We have got our yearly festival tomorrow. So my two ancient aunts are making these totally cool sweets. I was there to help them and just check our what I found.

My 1st aunt is really great at cooking while the 2nd is still trying to catch it. Well the amount of sweets they made just proves it. Both my aunts cooked sweets as much as the square of their children. And the total amount of sweets that both of them made is as the cube of the no. of children my 2nd aunt has.

Given that the whole family, about 30 people would be coming to the get together tomorrow.

So, How many kids do each of my aunts have?


5 Answers 5


We can set up an equation for a problem like this:

$x$ is the number of children the first aunt has and $y$ is the number of children the second aunt has. Then the first aunt made $x^2$ sweets and the second $y^2.$ Their total is $x^2+y^2.$

Since the total is the cube of $y,$ we can say $x^2+y^2 = y^3.$

Then do some simplification:

Subtract $y^2$ from both sides to get $x^2 = y^3-y^2.$ Now factor out $y^2$ from the right to get $x^2 = y^2(y-1).$

So what does this tell us?

Well, the left side is a perfect square, so the right side must also be a perfect square. Since $y^2$ is already a perfect square, we must have $y-1$ also be a perfect square. Given the limitation of having $30$ people, this tells us that $y-1$ equals either $1,$ $4,$ $9,$ $16,$ or $25.$ So $y$ equals one of $2,5,10,17,26.$


We also must have $x+y \le 30.$ With a little testing, we can see that $y=2$ works as $y^2(y-1) = 2^2 = 4$ so $x=2$ also. $y=5$ also works, as $y^2(y-1) = 25\cdot 4 = 100$ which means $x=10.$ But $y=10$ won't work since $y^2(y-1) = 100\cdot9 = 900.$ This means that $x=30$ but then we'd have more than 30 people at the reunion.

So either....

They both have $2$ kids or aunt 1 has $10$ kids and aunt 2 has $5$ kids. To check both:

$2^2+2^2=8$ which is equal to $2^3$ and $10^2 +5^2 = 125$ which is equal to $5^3.$ Given that the first aunt is better at cooking, I'm going to say that the first aunt has $10$ kids and the second $5.$


Your first aunt has 10 children and your second has 5.


Your description leads to the equation $x^2+y^2=y^3$ (where $x$ is the number of children of your first aunt and $y$ is the number of children of your second aunt.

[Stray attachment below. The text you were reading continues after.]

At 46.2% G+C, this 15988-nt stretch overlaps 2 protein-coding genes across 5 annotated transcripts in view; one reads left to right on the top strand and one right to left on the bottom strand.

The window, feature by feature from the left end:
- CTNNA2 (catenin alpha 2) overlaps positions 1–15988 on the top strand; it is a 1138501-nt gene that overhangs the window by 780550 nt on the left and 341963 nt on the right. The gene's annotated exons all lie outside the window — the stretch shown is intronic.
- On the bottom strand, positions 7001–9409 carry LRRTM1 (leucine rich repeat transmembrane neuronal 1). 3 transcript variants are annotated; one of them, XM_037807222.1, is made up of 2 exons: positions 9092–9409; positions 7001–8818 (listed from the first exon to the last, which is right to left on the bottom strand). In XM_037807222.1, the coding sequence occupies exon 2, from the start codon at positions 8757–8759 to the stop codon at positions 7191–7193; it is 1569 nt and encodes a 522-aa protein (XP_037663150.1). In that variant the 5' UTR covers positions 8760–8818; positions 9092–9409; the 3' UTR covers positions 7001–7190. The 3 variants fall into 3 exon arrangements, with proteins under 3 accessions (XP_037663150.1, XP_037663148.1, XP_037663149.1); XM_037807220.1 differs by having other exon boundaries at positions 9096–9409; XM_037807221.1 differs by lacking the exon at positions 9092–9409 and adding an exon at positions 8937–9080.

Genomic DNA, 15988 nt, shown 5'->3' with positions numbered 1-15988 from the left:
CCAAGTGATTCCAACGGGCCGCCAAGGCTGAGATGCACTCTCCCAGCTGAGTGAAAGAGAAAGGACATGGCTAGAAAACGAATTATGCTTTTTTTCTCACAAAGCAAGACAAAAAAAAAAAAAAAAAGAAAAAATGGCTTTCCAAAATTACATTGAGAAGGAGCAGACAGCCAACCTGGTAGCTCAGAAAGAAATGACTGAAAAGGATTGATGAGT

Looking for integer solutions to this, we can see pairs such as $(0,0)$, $(0,1)$, $(2,2)$, $(10,5)$, and $(30,10)$. However, we've been told to expect approximately 30 people. $(10,5)$ means 15 children, plus a number of other family members (a minimum of 18 people including you and the aunts). $(30, 10)$ is a minimum of 43 people, so the former answer is the closest.


They can have

both 2 children


both cooked 2^2=4 sweets, making it 8 in total which is the number of children either aunt has, cubed.

But then,

how does it prove that the 1st aunt it better than the second at cooking I don't know O_o

  • $\begingroup$ Taste of sweets, I guess. :P $\endgroup$
    – Sid
    Oct 2, 2017 at 12:58

I think the right answer is:

The 1st Aunt cooked 100 sweets because she has 10 children.

The second aunt

Cooked 25 sweets because she has 5 children.


Total no. Of sweets=125 which is the cube of the number of children of the second aunt.

This also satisfies the other condition:

1st Aunt is obviously a better cook because she cooks 4 times as much as the second Aunt. And if we include the children and everything, the total number of people might come out to be 30.


They have

10 and 5

children, so they made

100 and 25 which is 125 (=5^3) sweets.

If we think everybody mentioned here will come, than the next minimum will be too high:

at 30 and 10 children, 30(aunt 1's children) + 10( aunt 2's children) + 2(aunts) + 1(story teller) = 43 minimum person.


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